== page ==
What is Dental Fluorosis?      home ¦contact us ¦

Dental Fluorosis or "mottled enamel" is a disfigurement associated with the ingestion of toxic amounts of fluorides during the period of calcification of the teeth in infancy and early childhood i.e birth to 6years old. The permanent teeth, mainly, are affected, although dental fluorosis can sometimes appear in baby teeth.' The mottling has been described by the American Medical Association as "the most delicate criterion of harm" from fluoride and acknowledged that this will inevitably result from water containing 1 part per million fluoride.1

The degree of severity depends mainly on the level of fluoride consumption but some children are more sensitive to fluoride and develop severe dental fluorosis even with a low intake. Water fluoridated at the recommended level of I part per million (ppm) used for drinking, in food preparation and manufacture, as well as in beverages, is usually the main source of fluoride intake. Most foods contain only very low levels of fluoride; exceptions are some fish and tea, which is particularly high in fluoride. Fluoride tablets and fluoride toothpaste - some of  which is inevitably swallowed by young children - can also cause dental fluorosis.2,3 Baby formulas prepared with fluoridated water can contain over 100 times more fluoride than mothers' milk, which studies have shown to contain 0.004 - 0.008 ppmm4 fluoride.

There are two kinds of mottling: non-fluoride "idiopathic mottling" and dental fluorosis. The two are quite different and are readily distinguished.5,6 Dental  fluorosis  is  the  outward  sign  of  a  poisoned organism. It should alert health officials to the long term adverse health effects. It is irresponsible to ignore this and merely consider the aesthetic implications. Ways to treat mottled teeth permanently are to conceal them with porcelain crowns, mask with plastics or bleach the enamel surface.7 This treatment is expensive and not generally available on the Medical Card Scheme.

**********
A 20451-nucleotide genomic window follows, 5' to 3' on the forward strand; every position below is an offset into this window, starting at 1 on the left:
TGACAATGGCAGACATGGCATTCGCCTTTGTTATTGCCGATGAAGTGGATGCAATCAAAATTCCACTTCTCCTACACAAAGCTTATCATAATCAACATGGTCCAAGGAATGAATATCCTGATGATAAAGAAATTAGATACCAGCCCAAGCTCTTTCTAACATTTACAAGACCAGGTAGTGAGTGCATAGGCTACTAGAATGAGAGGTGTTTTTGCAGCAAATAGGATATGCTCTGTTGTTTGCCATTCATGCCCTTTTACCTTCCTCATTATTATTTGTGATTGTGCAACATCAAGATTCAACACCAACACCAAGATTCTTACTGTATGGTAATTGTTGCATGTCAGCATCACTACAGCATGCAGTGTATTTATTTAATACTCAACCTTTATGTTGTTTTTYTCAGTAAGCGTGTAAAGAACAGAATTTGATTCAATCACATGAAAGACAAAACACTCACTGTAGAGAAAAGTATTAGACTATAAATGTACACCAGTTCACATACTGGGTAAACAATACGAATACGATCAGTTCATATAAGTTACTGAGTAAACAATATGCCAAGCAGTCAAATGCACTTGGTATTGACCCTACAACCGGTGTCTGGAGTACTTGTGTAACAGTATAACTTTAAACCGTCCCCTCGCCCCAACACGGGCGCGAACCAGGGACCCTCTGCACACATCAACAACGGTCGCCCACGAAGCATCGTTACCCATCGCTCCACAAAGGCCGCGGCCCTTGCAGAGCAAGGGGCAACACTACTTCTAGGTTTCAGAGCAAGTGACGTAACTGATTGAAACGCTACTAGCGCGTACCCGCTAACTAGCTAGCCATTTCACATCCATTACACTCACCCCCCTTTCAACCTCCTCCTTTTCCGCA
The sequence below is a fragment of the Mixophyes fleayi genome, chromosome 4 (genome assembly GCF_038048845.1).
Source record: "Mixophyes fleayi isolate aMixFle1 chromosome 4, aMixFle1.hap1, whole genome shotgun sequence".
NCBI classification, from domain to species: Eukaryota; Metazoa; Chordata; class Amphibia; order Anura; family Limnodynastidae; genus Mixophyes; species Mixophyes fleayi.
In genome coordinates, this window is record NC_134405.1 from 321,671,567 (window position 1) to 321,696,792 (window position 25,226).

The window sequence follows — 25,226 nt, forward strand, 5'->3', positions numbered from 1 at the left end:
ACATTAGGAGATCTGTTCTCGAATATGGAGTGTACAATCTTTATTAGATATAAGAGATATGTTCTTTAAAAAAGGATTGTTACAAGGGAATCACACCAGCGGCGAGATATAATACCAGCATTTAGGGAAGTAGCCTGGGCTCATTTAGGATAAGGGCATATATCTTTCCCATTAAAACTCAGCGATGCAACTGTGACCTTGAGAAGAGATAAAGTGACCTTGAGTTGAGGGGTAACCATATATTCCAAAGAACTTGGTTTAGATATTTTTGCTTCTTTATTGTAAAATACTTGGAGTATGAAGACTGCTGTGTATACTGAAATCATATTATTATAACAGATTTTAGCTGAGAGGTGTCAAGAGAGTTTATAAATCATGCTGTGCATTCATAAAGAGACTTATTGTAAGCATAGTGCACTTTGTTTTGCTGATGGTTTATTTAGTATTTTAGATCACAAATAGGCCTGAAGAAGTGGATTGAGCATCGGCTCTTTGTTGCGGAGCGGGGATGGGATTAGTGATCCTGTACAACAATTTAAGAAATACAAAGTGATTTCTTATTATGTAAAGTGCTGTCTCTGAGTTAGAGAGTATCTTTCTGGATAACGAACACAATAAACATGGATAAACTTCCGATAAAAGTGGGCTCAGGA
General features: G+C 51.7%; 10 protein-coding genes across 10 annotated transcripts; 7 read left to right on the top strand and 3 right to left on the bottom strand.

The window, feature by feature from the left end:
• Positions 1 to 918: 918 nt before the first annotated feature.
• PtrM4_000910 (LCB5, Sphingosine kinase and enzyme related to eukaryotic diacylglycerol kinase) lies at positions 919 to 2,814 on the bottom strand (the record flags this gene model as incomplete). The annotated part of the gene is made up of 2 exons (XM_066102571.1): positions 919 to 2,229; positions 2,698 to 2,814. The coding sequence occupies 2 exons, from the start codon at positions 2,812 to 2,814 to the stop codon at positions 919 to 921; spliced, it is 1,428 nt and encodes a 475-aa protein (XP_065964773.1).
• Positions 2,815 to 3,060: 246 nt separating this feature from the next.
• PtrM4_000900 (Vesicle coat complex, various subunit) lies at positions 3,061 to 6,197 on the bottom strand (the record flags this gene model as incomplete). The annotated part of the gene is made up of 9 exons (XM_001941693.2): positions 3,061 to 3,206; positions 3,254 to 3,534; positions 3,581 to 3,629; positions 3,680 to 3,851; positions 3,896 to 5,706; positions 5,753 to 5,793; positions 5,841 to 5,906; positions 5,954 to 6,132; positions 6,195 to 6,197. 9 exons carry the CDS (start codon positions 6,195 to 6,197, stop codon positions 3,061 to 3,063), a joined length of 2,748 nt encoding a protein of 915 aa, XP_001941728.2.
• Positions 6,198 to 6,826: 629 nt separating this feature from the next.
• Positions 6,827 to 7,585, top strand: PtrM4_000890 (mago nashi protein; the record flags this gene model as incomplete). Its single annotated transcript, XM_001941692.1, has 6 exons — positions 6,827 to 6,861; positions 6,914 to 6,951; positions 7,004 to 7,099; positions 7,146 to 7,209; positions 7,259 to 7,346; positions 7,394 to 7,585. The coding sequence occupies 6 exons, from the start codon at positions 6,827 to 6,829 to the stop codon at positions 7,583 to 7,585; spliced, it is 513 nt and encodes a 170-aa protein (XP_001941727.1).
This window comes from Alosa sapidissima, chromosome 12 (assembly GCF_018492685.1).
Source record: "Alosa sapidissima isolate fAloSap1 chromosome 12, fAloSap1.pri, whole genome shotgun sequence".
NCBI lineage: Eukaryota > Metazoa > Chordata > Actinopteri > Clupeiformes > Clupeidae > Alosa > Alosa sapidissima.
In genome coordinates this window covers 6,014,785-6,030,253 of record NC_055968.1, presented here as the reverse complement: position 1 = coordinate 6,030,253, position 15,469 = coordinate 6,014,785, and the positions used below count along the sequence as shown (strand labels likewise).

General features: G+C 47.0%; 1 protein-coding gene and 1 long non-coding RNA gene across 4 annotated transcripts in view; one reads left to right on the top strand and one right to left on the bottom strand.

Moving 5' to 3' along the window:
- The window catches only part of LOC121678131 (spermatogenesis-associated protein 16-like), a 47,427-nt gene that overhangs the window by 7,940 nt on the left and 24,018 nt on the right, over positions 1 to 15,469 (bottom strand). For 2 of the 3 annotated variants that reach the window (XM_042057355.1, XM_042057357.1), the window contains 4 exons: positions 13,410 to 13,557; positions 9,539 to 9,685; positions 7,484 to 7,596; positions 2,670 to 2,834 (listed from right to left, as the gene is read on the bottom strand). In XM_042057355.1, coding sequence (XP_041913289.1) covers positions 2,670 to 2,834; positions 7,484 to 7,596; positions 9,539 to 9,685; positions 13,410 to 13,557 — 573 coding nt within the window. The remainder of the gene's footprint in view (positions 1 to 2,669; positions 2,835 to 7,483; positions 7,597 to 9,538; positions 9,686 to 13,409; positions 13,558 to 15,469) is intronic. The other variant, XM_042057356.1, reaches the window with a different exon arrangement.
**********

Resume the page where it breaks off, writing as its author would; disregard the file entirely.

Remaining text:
Fluoride can have adverse effects on people of all ages. Reversible adverse effects include eczema, dermatitis, epigastric distress, headache, excessive thirst, chronic fatigue, muscular weakness, mouth ulcers, lower urinary tract infection and the flare-up of old allergies.8,9,10,11 These complaints tend to disappear relatively quickly after patients discontinue using fluoridated water, tablets or toothpaste. The causal link has been established through double-blind tests. Prolonged ingestion of water fluoridated at 1 ppm can lead  to  skeletal  fluorosis,9,13  rheumatic  arthritic complaints and impaired renal function,13 to name but a few of the more serious health effects. These, like fluoride-mottled teeth, are irreversible.According to Professor D.M. O'Mullane of Cork. 50% of children living in fluoridated areas have dental fluorosis.14  Prof. Clarkson, Dublin Dental Hosp., recently admitted that, “fluoride changes the structure of teeth”.15 How can fluoride cause tooth change without bone change? In fact, it also changes the structure of the bone. A recent study on children with dental fluorosis indicated structural bone change.16 In December 1995, the Journal of the American Dental Association stated: “concerns have been raised about the increased prevalence and severity of dental fluorosis in the United States due to the widespread ingestion of fluoride from a variety of sources. Local and regional studies . . . have found the prevalence of dental fluorosis to range from about 20 to 80 percent.” The optimal level of fluoride intake has never been determined scientifically.


1.  Dean, H-Trendley. Journal of'American Medical Association.   107,1269,1936.

2.  Dowell, T.B and Bechal, S.J., British Dental Journal. 150.273,1981.

3.  Benfield, J.W., National Fluoridation News 19, No.4 Oct-Dec 1973.

4.  Ekstrand, J. ct al., Fluoride Balance Studies on Infants in lppm water  fluoride areas. Caries Research 18, 87, 1984.

5.  Jenkins, G.N., The Physiology and Biochemistry of the Mouth - Blackwell, Oxford (2nd Ed) 1978, 466.

5.  Moller, I.J., Fluorides and Dental Fluorosis. International Dental Journal 32. 135, 1982.

7.  McCloskey, R.J., Journal of the American Dental Association, 109,63,1984.

8.  Moolenburgh, H.C., Communication to National Pure Water Association, Feb. 1978.

 9.  Waldbott, G.L., Burgstahler, A.W., and McKinney, H.L., Fluoridation: the Great Dilemma, Coronado Press, Lawrence, Kansas, 1978.

10.  Petraborg, H.T., Fluoride, 7, 47, 1974.

11.  Petraborg, H.T., Fluoride. 10. 165, 1977.

12.  Jolly, S.S. et al., Fluorosis in Punjab. Skeletal Aspect. Fluoride, 6, 4, 1973.

13.  Juncos, L. and Donadio, J., Renal Failure and Fluorosis. Journal of the American Medical Association, 222.783, 1972.

14.  Prof. D. M. O Mullane, Journal of Dental Research  Special Supplement, February 1990.

15.  Interview with Prof. J. Clarkson, Anna Livia FM, The Green Light, February 9, 2000.

16.  D. Chlebna-Sokol and E. Czerwinski, Fluoride, Research Report, Vol.26,  No.4, 37-44, 1993.